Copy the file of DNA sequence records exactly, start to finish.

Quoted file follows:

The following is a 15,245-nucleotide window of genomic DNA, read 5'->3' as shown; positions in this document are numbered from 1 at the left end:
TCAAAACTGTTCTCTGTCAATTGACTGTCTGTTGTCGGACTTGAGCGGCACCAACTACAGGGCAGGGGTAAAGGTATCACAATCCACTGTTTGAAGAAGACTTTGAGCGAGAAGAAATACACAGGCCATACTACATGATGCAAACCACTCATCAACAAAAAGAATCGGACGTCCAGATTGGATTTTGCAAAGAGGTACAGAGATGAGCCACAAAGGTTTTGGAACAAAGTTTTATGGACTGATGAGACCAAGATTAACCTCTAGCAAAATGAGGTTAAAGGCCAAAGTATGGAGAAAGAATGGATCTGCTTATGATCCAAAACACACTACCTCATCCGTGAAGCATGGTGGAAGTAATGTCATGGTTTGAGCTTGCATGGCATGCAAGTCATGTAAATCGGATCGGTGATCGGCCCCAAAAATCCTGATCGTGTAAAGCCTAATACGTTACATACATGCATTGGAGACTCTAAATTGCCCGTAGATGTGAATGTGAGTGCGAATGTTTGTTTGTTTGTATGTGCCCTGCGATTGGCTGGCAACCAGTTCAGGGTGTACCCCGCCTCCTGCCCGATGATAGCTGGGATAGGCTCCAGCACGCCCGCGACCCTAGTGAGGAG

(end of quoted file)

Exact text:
The following is a 15,245-nucleotide window of genomic DNA, read 5'->3' as shown; positions in this document are numbered from 1 at the left end:
TCAAAACTGTTCTCTGTCAATTGACTGTCTGTTGTCGGACTTGAGCGGCACCAACTACAGGGCAGGGGTAAAGGTATCACAATCCACTGTTTGAAGAAGACTTTGAGCGAGAAGAAATACACAGGCCATACTACATGATGCAAACCACTCATCAACAAAAAGAATCGGACGTCCAGATTGGATTTTGCAAAGAGGTACAGAGATGAGCCACAAAGGTTTTGGAACAAAGTTTTATGGACTGATGAGACCAAGATTAACCTCTAGCAAAATGAGGTTAAAGGCCAAAGTATGGAGAAAGAATGGATCTGCTTATGATCCAAAACACACTACCTCATCCGTGAAGCATGGTGGAAGTAATGTCATGGTTTGAGCTTGCATGGCATGCAAGTCATGTAAATCGGATCGGTGATCGGCCCCAAAAATCCTGATCGTGTAAAGCCTAATACGTTACATACATGCATTGGAGACTCTAAATTGCCCGTAGATGTGAATGTGAGTGCGAATGTTTGTTTGTTTGTATGTGCCCTGCGATTGGCTGGCAACCAGTTCAGGGTGTACCCCGCCTCCTGCCCGATGATAGCTGGGATAGGCTCCAGCACGCCCGCGACCCTAGTGAGGAG